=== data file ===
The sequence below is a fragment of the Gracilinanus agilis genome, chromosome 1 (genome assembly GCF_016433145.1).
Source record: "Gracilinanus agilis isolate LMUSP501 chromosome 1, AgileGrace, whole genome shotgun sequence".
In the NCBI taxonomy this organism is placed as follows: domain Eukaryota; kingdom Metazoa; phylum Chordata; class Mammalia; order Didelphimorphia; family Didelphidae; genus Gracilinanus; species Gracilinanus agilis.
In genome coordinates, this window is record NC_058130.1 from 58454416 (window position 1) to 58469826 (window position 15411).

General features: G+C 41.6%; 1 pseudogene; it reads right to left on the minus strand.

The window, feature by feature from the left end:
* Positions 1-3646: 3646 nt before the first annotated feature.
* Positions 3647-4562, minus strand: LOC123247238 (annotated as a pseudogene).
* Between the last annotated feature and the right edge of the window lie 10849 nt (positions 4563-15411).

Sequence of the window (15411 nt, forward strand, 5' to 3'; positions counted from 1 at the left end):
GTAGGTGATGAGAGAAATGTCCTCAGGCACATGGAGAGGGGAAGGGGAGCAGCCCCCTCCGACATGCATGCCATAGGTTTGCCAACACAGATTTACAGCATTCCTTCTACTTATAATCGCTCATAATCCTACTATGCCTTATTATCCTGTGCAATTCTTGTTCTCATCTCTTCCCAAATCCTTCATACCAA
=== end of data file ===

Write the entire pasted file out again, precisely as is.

The sequence below is a fragment of the Gracilinanus agilis genome, chromosome 1 (genome assembly GCF_016433145.1).
Source record: "Gracilinanus agilis isolate LMUSP501 chromosome 1, AgileGrace, whole genome shotgun sequence".
In the NCBI taxonomy this organism is placed as follows: domain Eukaryota; kingdom Metazoa; phylum Chordata; class Mammalia; order Didelphimorphia; family Didelphidae; genus Gracilinanus; species Gracilinanus agilis.
In genome coordinates, this window is record NC_058130.1 from 58454416 (window position 1) to 58469826 (window position 15411).

General features: G+C 41.6%; 1 pseudogene; it reads right to left on the minus strand.

The window, feature by feature from the left end:
* Positions 1-3646: 3646 nt before the first annotated feature.
* Positions 3647-4562, minus strand: LOC123247238 (annotated as a pseudogene).
* Between the last annotated feature and the right edge of the window lie 10849 nt (positions 4563-15411).

Sequence of the window (15411 nt, forward strand, 5' to 3'; positions counted from 1 at the left end):
GTAGGTGATGAGAGAAATGTCCTCAGGCACATGGAGAGGGGAAGGGGAGCAGCCCCCTCCGACATGCATGCCATAGGTTTGCCAACACAGATTTACAGCATTCCTTCTACTTATAATCGCTCATAATCCTACTATGCCTTATTATCCTGTGCAATTCTTGTTCTCATCTCTTCCCAAATCCTTCATACCAA